The Trial of Socrates

Submitted by mmaliha on Tue, 09/11/2018 - 14:42

Socrates's goal was not to receive an acquittal, it was to present his principles and die doing what is right. Thus, he may have accomplished his purpose in his mind.  As humans, we like what is familiar to us. With new ideas and values, it is thus important to start out with presenting them as renovations of the old and in gradual steps. We like when we can be thought of as merciful. But, socrates, not once begs for mercy. As a legal studies major, this reminds me how important it is to speak in legal languages while in a court of law. Socrates decided to forego the traditional practice of speaking and presenting his case to the jurymen, and this might have been his true downfall, neither the contents of his speech nor his beliefs. 

Rethinking Stereotypes Cont. - History Gened

Submitted by sbrownstein on Tue, 09/11/2018 - 12:42

An additional reason as to why the nation may not acknowledge the Native American population is due to the fact that their history and culture do not fit into the “master narrative”. The “Master Narrative” is the idea that all Americans have had one single experience. This experience was a success story of our nation’s growth based on unity, liberty and equality (Calloway 2-3). Native American history did not follow the typical American experience of accomplishment and therefore was ignored by many historians and Americans to this day. Native American history included hardship, resistance, and tragedy. In addition, most of Native American history recorded is not accurate because it is documented by non-Native Americans. This has caused biased opinions to skew the truth behind the Native Americans beliefs, intentions, and actions. This has caused a misconception across the nation and has shaped many of the stereotypes seen to this day.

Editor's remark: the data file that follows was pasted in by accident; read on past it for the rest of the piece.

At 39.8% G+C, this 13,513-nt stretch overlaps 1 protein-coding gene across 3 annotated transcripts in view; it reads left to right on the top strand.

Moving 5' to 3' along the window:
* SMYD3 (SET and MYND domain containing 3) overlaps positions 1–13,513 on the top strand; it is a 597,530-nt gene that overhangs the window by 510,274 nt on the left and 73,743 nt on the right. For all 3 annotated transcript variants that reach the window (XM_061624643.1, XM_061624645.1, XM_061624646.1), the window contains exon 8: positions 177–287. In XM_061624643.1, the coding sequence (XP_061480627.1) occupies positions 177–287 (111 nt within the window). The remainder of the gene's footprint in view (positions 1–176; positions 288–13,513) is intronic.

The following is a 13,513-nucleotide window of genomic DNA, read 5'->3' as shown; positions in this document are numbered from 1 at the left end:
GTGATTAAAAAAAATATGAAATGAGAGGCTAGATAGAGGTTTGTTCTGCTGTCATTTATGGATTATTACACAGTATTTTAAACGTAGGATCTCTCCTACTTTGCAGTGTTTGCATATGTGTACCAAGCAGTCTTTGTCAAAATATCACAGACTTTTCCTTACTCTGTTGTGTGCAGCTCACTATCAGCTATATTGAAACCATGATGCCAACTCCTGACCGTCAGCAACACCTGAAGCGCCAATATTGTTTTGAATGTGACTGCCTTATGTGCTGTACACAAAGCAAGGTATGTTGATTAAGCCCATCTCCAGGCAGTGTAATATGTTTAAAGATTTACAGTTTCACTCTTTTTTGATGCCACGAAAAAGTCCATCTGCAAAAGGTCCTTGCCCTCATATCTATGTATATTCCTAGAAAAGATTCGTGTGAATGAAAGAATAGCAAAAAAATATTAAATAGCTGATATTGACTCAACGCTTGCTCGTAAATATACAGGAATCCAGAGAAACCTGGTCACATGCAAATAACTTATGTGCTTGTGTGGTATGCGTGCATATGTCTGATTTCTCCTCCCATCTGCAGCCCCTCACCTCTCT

Summer Internship

Submitted by cwcasey on Tue, 09/11/2018 - 12:01

Being only the second week of school, I often find myself still reminiscing over this summer’s activities. The major thing I did was land an internship at MilliporeSigma. For those of you who may not have heard of this company, it is a biopharmaceutical research and development lab. While I cant get too in depth about the work I did (got to love an NDA), I would like to briefly talk about the over-arching theme of handling myself as a true scientist.  During my ten week period with this company I learned a lot about project management, attention to detail, and the pure fun that science really is. Every day I would wake up ready to go tend to my cell cultures, bioreactors, and daily routines that I regularly found myself falling into. The knowledge I gained working hands on in the lab was second to none and an over all great experience.